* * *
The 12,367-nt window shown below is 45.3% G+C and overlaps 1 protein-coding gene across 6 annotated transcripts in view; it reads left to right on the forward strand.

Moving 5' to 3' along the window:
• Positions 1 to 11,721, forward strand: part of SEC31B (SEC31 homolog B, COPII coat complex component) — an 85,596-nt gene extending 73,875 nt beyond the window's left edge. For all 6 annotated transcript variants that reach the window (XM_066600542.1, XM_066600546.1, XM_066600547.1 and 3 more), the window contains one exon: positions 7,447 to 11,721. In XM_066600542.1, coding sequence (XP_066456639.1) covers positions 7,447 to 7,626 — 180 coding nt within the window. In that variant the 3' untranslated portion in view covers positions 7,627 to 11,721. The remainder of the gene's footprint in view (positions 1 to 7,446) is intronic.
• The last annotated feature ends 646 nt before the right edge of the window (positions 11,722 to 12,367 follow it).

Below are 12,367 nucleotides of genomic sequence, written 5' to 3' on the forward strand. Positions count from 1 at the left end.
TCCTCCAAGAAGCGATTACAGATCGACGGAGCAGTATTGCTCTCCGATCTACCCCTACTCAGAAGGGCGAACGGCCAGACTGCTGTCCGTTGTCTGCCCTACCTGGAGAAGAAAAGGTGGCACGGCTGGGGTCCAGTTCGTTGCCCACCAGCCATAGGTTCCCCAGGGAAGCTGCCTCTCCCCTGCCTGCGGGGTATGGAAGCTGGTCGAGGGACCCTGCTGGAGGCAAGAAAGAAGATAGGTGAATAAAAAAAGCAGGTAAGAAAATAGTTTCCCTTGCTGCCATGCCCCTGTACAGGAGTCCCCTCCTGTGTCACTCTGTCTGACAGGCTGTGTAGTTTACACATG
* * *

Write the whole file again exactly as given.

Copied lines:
The 12,367-nt window shown below is 45.3% G+C and overlaps 1 protein-coding gene across 6 annotated transcripts in view; it reads left to right on the forward strand.

Moving 5' to 3' along the window:
• Positions 1 to 11,721, forward strand: part of SEC31B (SEC31 homolog B, COPII coat complex component) — an 85,596-nt gene extending 73,875 nt beyond the window's left edge. For all 6 annotated transcript variants that reach the window (XM_066600542.1, XM_066600546.1, XM_066600547.1 and 3 more), the window contains one exon: positions 7,447 to 11,721. In XM_066600542.1, coding sequence (XP_066456639.1) covers positions 7,447 to 7,626 — 180 coding nt within the window. In that variant the 3' untranslated portion in view covers positions 7,627 to 11,721. The remainder of the gene's footprint in view (positions 1 to 7,446) is intronic.
• The last annotated feature ends 646 nt before the right edge of the window (positions 11,722 to 12,367 follow it).

Below are 12,367 nucleotides of genomic sequence, written 5' to 3' on the forward strand. Positions count from 1 at the left end.
TCCTCCAAGAAGCGATTACAGATCGACGGAGCAGTATTGCTCTCCGATCTACCCCTACTCAGAAGGGCGAACGGCCAGACTGCTGTCCGTTGTCTGCCCTACCTGGAGAAGAAAAGGTGGCACGGCTGGGGTCCAGTTCGTTGCCCACCAGCCATAGGTTCCCCAGGGAAGCTGCCTCTCCCCTGCCTGCGGGGTATGGAAGCTGGTCGAGGGACCCTGCTGGAGGCAAGAAAGAAGATAGGTGAATAAAAAAAGCAGGTAAGAAAATAGTTTCCCTTGCTGCCATGCCCCTGTACAGGAGTCCCCTCCTGTGTCACTCTGTCTGACAGGCTGTGTAGTTTACACATG